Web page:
It was Casper's wanderings that gained him his name, after Casper the Friendly Ghost, because he was always disappearing. 'He was always a free spirit,' said owner Susan. 'He did like people, and I don't know what the attraction was, but he also seemed to love big vehicles like lorries and buses.' One idea was that perhaps in his earlier life he had lived somewhere like a haulage yard, where he became used to people coming and going, and to large vehicles.
Tragically, and perhaps ironically, it was a vehicle that ended Casper's life on 14 January 2010, when he was killed by a hit-and-run driver on the road outside his home. The car, thought maybe to have been a taxi, did not stop. Susan was devastated, as were his many fans in the city, at the bus company and around the world. 'I doubt I shall find a cat like him again,' she said. 'I had been trying to stop him travelling so much, but it was difficult and he loved meeting people. Unfortunately, though, he had no road sense whatsoever.'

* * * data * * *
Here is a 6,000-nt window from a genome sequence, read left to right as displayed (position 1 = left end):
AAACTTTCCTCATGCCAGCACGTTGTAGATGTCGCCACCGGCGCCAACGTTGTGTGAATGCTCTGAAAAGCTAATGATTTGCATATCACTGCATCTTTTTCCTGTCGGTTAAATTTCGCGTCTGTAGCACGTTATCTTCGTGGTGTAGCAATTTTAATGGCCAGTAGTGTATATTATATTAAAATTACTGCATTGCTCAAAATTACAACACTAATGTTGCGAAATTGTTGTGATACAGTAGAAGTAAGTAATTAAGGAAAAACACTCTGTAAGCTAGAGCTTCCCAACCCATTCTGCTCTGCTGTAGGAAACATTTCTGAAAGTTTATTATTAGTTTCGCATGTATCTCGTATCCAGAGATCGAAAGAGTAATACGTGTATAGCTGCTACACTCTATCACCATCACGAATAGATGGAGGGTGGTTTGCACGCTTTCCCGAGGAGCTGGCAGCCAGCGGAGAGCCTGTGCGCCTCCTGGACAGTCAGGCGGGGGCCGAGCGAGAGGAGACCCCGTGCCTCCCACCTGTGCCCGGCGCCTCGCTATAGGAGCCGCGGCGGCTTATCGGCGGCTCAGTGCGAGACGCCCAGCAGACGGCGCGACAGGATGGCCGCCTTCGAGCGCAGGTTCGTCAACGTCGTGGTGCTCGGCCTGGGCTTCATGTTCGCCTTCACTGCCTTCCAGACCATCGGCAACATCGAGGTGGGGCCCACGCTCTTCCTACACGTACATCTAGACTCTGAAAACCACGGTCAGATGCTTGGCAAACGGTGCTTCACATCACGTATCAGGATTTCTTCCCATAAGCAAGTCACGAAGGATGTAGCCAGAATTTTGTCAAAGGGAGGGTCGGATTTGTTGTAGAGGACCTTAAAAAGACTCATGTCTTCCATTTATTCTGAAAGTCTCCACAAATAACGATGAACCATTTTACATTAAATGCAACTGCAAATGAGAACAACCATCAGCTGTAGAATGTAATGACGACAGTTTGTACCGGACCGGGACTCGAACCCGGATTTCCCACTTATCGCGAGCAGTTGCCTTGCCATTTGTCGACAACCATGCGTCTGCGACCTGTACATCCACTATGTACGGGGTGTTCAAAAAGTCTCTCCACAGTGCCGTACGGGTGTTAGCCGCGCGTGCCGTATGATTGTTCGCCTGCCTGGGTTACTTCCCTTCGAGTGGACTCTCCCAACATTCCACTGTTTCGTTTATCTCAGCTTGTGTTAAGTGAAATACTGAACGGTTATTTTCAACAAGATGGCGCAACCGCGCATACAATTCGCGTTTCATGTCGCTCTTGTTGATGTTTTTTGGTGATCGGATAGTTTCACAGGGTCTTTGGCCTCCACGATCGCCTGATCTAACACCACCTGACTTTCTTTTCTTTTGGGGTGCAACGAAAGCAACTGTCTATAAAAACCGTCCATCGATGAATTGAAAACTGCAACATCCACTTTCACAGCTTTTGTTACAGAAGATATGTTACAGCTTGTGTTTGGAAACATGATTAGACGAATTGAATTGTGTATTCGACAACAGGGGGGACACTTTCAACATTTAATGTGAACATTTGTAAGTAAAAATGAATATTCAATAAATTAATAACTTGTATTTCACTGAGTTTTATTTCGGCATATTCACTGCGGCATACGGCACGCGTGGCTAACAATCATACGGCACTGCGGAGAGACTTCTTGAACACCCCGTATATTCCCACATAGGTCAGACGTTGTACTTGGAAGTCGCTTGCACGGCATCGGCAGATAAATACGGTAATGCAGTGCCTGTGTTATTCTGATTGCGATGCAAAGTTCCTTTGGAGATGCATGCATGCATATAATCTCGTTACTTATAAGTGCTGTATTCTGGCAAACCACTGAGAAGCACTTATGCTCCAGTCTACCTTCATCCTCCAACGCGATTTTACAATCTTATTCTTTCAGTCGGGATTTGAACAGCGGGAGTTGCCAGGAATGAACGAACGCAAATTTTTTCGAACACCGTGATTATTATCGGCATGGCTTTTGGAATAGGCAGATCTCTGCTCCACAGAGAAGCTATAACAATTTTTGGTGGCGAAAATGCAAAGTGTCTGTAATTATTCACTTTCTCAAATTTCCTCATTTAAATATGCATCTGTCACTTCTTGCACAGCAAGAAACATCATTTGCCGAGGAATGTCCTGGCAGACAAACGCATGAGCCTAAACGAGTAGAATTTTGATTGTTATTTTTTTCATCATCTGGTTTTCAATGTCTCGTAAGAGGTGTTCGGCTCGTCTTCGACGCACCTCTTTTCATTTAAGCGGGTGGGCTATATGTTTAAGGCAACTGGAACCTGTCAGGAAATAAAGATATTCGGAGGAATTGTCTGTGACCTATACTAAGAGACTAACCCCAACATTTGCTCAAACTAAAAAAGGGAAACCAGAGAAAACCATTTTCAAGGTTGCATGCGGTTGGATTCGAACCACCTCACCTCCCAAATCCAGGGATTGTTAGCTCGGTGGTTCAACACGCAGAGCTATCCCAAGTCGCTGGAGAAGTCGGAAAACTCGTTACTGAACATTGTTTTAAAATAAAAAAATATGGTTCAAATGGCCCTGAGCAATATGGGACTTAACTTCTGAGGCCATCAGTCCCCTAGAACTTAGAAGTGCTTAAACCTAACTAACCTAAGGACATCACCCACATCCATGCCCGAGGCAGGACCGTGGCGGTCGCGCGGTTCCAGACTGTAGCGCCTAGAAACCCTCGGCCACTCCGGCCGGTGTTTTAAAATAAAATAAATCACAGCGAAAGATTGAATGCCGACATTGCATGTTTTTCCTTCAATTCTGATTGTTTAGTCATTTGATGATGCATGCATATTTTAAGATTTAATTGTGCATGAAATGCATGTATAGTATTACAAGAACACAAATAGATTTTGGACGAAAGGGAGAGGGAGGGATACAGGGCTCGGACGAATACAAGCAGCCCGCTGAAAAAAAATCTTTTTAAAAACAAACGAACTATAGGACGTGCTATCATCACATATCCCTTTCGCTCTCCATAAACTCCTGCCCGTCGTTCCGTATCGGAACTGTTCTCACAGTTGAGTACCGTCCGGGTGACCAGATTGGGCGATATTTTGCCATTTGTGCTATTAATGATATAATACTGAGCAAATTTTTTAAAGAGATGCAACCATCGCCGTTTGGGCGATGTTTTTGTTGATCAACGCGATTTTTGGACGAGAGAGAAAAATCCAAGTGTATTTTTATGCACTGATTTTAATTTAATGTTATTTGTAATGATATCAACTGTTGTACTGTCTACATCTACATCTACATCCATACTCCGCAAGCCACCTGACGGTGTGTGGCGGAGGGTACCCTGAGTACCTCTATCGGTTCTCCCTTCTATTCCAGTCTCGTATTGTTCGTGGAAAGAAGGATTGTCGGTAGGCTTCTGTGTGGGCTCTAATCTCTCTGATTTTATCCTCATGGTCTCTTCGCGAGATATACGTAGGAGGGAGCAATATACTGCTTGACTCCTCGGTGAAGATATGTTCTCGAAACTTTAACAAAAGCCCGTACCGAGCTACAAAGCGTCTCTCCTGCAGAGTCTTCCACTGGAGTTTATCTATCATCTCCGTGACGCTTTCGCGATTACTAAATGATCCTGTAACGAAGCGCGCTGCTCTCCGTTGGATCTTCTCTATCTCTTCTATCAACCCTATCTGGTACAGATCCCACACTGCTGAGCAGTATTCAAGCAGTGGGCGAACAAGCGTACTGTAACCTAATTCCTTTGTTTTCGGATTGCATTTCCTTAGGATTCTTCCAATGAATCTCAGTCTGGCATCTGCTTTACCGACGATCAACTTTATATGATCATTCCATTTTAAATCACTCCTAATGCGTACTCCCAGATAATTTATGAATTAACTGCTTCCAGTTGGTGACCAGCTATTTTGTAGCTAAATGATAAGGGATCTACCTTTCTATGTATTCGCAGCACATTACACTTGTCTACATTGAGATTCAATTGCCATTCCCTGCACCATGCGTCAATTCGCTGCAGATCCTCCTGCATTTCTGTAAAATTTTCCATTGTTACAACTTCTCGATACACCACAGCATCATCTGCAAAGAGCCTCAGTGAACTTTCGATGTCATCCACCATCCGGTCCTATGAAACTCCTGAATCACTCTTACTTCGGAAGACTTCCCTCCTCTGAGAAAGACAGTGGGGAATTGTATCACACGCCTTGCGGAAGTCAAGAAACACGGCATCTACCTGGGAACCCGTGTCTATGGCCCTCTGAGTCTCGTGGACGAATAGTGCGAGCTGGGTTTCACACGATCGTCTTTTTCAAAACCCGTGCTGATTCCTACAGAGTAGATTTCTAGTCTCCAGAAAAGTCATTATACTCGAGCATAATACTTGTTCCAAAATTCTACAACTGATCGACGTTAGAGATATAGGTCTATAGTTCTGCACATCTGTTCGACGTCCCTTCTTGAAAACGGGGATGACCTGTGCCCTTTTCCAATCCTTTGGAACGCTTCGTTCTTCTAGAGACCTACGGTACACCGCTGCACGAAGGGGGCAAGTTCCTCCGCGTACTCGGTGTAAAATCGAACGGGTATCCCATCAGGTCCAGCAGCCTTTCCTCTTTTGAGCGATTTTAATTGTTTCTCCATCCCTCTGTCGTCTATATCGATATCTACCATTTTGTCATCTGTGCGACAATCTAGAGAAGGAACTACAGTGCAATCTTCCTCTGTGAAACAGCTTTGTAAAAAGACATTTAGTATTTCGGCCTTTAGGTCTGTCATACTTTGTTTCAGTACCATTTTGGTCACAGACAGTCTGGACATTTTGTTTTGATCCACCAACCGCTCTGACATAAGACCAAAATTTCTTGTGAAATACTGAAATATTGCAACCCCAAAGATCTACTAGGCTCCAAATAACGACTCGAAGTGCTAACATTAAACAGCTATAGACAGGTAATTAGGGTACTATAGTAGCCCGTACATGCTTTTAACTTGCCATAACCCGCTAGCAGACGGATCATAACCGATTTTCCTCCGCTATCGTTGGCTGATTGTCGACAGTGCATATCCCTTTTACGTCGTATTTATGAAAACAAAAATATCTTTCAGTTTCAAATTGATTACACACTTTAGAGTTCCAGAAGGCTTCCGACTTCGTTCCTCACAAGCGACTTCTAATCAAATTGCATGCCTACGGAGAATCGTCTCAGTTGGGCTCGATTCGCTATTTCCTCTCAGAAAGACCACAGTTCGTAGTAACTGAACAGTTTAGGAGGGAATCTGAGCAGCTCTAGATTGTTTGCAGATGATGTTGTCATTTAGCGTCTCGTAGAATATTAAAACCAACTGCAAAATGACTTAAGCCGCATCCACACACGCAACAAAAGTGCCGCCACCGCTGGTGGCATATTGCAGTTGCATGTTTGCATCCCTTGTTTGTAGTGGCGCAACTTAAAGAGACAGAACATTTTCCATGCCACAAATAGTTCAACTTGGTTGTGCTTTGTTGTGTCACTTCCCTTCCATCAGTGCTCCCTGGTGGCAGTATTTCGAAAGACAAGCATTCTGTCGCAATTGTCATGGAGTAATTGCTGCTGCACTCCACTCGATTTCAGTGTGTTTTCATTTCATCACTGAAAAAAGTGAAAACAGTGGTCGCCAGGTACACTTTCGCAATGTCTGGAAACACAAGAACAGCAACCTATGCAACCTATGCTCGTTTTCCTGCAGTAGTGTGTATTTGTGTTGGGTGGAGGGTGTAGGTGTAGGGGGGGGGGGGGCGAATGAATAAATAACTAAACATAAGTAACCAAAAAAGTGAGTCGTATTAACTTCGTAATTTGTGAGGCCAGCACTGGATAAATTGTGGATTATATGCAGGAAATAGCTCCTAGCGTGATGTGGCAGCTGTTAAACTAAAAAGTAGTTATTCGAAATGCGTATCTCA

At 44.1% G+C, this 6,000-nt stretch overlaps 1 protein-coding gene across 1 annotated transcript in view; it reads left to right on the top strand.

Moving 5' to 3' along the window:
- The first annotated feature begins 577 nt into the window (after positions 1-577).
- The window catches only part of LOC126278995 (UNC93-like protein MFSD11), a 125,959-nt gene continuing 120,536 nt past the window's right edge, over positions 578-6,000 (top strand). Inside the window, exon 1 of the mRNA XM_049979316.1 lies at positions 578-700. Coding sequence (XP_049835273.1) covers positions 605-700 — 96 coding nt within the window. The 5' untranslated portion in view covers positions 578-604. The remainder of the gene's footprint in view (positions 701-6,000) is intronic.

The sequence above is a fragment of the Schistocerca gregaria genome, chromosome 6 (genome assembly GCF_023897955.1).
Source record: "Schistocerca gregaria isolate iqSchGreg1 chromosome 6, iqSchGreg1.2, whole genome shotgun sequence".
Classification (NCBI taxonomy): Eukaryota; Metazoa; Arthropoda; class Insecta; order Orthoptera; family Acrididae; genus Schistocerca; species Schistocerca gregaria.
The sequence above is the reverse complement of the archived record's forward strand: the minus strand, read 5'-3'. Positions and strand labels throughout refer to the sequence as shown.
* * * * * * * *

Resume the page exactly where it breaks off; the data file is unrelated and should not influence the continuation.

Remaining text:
Tributes and condolences were received from many places, including Germany, the Netherlands, the USA, Canada and even as far afield as Australia. Susan put up a notice at Casper's bus stop, reading: Many local people knew Casper, who loved everyone he also enjoyed the bus journeys. Sadly a motorist hit him and did not stop. Casper died from his injuries. He will be greatly missed ... he was a much loved pet who had so much character. Thank you to all those who befriended him. The bus company said that in Casper's memory it would be retaining his image on the bus for a time. One correspondent wrote, 'I'm sure he already knows the bus schedules to Rainbow Bridge.'